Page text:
In one form, the dispenser of the present invention at first glance appears somewhat similar to a nasal inhalator. However, the air passages are scaled up and a gas duct carries gas under pressure into a side of the mixing chamber. As the gas comes in at an angle, called the swirl angle, there is high turbulence and a very thorough distribution of the medicament results. A measured dose of medicament is ordinarily introduced in a half of a capsule. The capsule half vibrates violently, which results in complete emptying of medicament dose and also breaks up aggregates, giving a fine aerosol or smoke, defined as a suspension of solid particles in gas.

I Ordinarily the gas duct enters the medicamentchamher at an angle which is not a right angle. The particular angle is not critical so long as it is a sufficient angle to produce a high degree of turbulence. A liquid may be introduced in the capsule half shell, if the medicament is more'readily administered in liquid form. The most important use for the present invention is to introduce a medicament into the respiratory system, but it is possible to introduce small doses of medicament into the nasal passages without their being driven into the lungs. Also, while the nose and mouth are the cavities in which the dispensers of the present invention are primarily used, other bodily cavities can also receive accuratelypredetermined dosages of finely divided medicament; and therefore, in its broader aspects the present invention is not strictly limited to dispensers to be used in oral or nasal use. v

The source of the gas under pressure is not a critical part of the present invention. It is convenient to form the gas introducing tube for the mixing chamber so that it can be pressed on the discharge valve of an ordinary aerosol container or pressure tank which contains a volatile liquid or gas, such as Freon, of suitable boiling point.

,Chlorofluoroalkanes and mixtures of them give propellants with preferred pressure characteristics. Di-

chlorodifluoromethane, sold under trademarks such as Freon 12 or Genetron i2, is conveniently commercially obtainable in small pressure tanks having a depressable stem valve. Such pressure tanks areused as power units for spray paints, noise devices, signal ing systems, and many other purposes.

Inthe quantities used for powder dispensing, dichlorodifluoromethane is essentially non-toxic. In larger quantities, it dilutes the oxygenin the air to such an extent that it can become suffocating. Other propellants such as carbon dioxide in cylinders, or compressed air or compressed oxygen from tanks or a supply line may be used as a power source. Where fixed compressed gases such as oxygen or air are used as a power source,

the complexity of pressure reducing devices to give a uniform pressure for the dispensing of the medicament introduces a cost and weight that is unacceptable for some usages. For use in a doctors office or under hospital conditions where a large number of doses are to be dispensed and skilled maintenance is available and weight is not critical, such compressed gas, particularly oxygen, is quite advantageous as the oxygen can aid breathing performance and is frequently used in respiratory therapy to reduce the load on the heart and lungs, and is readily available.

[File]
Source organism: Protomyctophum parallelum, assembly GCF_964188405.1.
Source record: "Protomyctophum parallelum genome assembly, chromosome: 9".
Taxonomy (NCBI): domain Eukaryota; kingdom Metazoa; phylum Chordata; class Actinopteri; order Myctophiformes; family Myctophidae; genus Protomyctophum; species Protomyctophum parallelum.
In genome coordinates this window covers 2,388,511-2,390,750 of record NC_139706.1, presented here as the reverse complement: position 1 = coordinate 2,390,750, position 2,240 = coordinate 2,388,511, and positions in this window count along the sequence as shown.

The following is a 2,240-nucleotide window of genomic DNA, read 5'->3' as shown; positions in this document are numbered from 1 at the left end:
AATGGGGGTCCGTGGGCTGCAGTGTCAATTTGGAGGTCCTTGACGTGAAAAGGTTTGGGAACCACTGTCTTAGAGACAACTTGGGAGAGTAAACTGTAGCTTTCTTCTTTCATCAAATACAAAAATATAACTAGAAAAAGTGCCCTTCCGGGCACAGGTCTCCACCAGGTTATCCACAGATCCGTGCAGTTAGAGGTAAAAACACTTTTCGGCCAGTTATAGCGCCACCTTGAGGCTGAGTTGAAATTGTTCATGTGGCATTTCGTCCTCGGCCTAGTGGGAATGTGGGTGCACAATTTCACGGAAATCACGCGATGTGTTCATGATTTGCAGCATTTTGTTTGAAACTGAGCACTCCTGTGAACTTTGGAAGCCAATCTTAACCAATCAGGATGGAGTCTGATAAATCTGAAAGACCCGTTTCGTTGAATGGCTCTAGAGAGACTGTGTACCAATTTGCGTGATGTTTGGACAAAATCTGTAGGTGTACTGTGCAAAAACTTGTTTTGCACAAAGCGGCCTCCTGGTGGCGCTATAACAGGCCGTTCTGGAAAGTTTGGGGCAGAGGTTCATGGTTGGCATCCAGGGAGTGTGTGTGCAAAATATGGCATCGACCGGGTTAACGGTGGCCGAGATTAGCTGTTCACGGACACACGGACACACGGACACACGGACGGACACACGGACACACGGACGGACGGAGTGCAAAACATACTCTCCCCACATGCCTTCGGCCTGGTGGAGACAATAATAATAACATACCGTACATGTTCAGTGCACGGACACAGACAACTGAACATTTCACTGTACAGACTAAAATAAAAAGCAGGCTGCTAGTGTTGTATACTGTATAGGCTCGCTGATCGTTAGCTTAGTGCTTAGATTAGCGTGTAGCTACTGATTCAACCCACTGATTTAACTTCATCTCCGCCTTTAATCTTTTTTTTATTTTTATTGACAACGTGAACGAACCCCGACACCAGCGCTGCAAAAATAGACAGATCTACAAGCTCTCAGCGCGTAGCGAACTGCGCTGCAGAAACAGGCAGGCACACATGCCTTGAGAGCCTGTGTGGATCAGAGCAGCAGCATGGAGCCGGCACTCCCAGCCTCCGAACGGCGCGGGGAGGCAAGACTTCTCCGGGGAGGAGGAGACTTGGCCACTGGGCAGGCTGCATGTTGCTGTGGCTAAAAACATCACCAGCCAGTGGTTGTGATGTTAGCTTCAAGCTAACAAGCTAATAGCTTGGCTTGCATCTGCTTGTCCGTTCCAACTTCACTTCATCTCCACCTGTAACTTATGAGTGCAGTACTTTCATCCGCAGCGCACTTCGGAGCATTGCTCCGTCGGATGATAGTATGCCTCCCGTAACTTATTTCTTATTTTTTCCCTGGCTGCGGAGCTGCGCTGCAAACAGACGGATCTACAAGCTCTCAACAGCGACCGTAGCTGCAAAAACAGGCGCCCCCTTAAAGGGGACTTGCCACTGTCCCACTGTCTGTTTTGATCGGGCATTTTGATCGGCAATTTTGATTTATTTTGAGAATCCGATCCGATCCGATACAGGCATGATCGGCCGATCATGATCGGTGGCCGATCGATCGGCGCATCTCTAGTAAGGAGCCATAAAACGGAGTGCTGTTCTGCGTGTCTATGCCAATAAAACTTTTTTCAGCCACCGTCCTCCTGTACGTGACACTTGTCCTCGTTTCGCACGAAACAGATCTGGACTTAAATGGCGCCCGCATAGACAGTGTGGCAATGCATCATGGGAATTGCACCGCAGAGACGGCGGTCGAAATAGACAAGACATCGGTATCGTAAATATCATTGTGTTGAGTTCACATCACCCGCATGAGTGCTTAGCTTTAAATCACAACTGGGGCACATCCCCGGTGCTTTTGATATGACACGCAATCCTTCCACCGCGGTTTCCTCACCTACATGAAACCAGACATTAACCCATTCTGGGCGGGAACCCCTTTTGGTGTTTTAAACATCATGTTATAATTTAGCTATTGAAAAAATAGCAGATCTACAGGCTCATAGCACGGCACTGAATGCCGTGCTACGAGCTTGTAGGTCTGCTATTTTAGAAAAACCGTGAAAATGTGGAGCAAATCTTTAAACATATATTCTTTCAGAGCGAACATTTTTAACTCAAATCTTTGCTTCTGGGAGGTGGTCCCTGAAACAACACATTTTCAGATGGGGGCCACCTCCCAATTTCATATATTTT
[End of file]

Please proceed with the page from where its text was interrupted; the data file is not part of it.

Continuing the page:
The use of dichlorodifiuoroniethane or other of the haloalkanes permits a very compact and readily portable package and may be considered as the preferred form of use of the invention. It should be understood that when the dispenser is pressed onto the discharge valve of a pressure tank it should be pressed for a short but sufficient time to assure that the full dosage of medicament in the dispensing chamber is ejected into the desired body cavity. This presents no problem as an exact time measurement is not needed.

BRIEF DESCRIPTION OF THE DRAWINGS FIG. 1 is a cross-section through a nasal inhalator of the present invention.

FIG. 2 is a cross-section through a nasal inhaler which fits axially on the pressure tank and discharges powder at an angle. I

FIG. 3 is a cross-section on line 3-3 of FIG. 2 showing a cross-section of the dispenser, particularly the swirl angle of the gas duct.

FIG. 4 is a modification of the dispenser showing radial pressurization and axial discharge with threaded assembly.

FIG. 5 is a drawing on a smaller scale showing the use of a dilution chamber for the dispersed aerosol.

FIG. 6 is a cross-section of a simplified two-piece assembly in which the propellant tank feeds directly into the medicament chamber.

FIG. 7 is a cross-section along lines 77 of FIG. 6.

DESCRIPTION OF PREFERRED EMBODIMENTS FIG. 1 shows a powder dispenser in which a gas duct 13, which at its other end attaches to the valve of the aerosol can or propellant tank 14 enters at a swirl angle into the medicament chamber 12 in the dispenser housing 11. In use, the nasal nozzle 15 is removed by unscrewing at the threaded nozzle coupling 16 and half of a hard shell capsule 17 containing a powdered medicament 18 is introduced into the medicament chamber 12. The nasal nozzle 15 is then fastened on by screwing or by friction fit and the gas duct 13 is brought into contact with the valve stem 19 of an aerosol can or propellant tank 14. Theblast of Freon enters at a swirl angle, causes high turbulence in the medicament chamber 12 which is further enhanced by the vibration and spinning of the half capsule 17, resulting in complete emptying thereof and in further turbulence, so that the whole dose of powdered medicament 18 is introducedthrough the nasal nozzle 15 into the nostril of the user.